Excess headache pills rebound the pounding

WASHINGTON – One after another, teenagers trickle into Dr. David Rothner’s office with the same complaint: almost daily headaches, despite popping over-the-counter painkillers four, then six, then eight times a week.

Many get a diagnosis of rebound headache, a vicious cycle where the more painkillers some people use, the more likely new headaches are to crop up between doses.

Headache specialists say it’s not uncommon for adults to fall into that trap, and Rothner’s check of records at the Cleveland Clinic suggests a surprising number of teens and preteens may, too.

Of 680 patients referred to the hospital’s pediatric headache center, 22 percent were overusing nonprescription headache medicine – meaning at least three doses a week for more than six weeks.

“We have a lot of kids that are overusing OTC medicine,” warned Rothner, a Cleveland Clinic pediatric neurologist who presented the data to the American Headache Society last week.

Overuse increases the risk of such side effects as stomach bleeding or kidney or liver damage, problems many people don’t realize can occur even with over-the-counter drugs.

“Three days a week is probably excessive. That’s not good for their health, let alone their headaches,” said Dr. David Dodick, a neurologist at the Mayo Clinic in Scottsdale, Ariz. Parents should “do everything they can to get these kids off of the analgesics. That means they need better headache management.”

Less appreciated, Rothner said, is that overmedicating actually can worsen some headaches, a syndrome called rebound headache that eventually can spur almost daily headaches.

Specialists have known for more than a decade that certain adults get rebound headache, although it’s little-discussed outside of headache clinics.

Up to 32 percent of adults are thought to overuse painkillers for headaches, and true rebound headache is thought to hit 1.5 percent, Dodick said.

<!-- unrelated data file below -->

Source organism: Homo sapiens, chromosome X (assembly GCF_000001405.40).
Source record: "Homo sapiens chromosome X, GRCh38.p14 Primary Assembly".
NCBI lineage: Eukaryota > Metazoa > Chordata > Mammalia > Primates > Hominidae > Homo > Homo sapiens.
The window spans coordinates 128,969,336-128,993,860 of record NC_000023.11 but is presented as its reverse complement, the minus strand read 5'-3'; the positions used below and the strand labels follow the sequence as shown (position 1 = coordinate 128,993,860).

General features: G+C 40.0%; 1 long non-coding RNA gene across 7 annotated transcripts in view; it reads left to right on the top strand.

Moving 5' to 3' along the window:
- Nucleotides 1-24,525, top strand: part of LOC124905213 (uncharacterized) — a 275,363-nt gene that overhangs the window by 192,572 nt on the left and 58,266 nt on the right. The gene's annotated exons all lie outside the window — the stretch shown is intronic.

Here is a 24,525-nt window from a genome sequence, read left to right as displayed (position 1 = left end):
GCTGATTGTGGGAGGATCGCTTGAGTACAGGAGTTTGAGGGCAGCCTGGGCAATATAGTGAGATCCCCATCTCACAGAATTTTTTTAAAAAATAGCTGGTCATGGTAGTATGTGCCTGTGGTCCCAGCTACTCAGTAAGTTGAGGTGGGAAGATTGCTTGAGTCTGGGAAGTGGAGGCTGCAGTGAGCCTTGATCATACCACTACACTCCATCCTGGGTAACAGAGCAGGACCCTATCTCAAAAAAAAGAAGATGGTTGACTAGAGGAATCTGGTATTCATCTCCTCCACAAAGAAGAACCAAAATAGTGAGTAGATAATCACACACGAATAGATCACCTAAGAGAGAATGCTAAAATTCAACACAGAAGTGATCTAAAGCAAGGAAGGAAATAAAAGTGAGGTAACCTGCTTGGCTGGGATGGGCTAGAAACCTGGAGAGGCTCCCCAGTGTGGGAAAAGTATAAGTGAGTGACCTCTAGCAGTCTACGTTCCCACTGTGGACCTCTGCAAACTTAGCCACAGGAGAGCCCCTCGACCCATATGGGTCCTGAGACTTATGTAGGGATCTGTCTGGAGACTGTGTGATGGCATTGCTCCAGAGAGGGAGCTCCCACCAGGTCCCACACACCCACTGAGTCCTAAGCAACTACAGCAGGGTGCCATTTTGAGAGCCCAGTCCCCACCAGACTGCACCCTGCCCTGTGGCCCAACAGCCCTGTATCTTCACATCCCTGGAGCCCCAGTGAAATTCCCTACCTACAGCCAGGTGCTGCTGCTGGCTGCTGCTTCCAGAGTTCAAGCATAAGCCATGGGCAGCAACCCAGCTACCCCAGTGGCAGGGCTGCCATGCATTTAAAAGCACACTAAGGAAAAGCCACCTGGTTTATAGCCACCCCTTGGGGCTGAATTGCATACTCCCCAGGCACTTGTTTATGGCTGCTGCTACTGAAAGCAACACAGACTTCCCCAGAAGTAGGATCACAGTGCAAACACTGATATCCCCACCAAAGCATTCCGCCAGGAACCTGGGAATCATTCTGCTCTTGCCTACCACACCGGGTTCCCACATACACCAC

And while it strikes just a fraction of headache sufferers, it’s unnecessary pain.

Doctors can’t predict who’s at risk, although people with migraines in the family seem most prone to rebound headache, said Dr. Jesus Eric Pina-Garza, a Vanderbilt University pediatric headache specialist.

Also, some specialists think months of painkiller use by migraine sufferers can transform their pain, until the rebound-prone experience a chronic tension-type headache.

Pina-Garza and Rothner say people should use nonprescription painkillers for headaches no more than twice a week.

For daily headaches, specialists first make sure there’s no underlying disease cause. If analgesic overuse is the suspect, they order patients to quit cold-turkey and customize treatment to break the rebound cycle. Pina-Garza uses small doses of prescription drugs that work differently, such as Phenergan or Migranol nasal spray, to temper the resulting temporary pain spike. Rothner prefers low doses of amitriptyline, an old antidepressant used to prevent migraines.

Once the chronic rebound headache is gone, patients can get appropriate treatment for migraines or other periodic headaches.

For most people, it’s “common sense that anybody that has pain will usually reach for an (over-the-counter) medicine first,” said Pina-Garza. “That’s an acceptable practice if you get good relief” and don’t do it too often.

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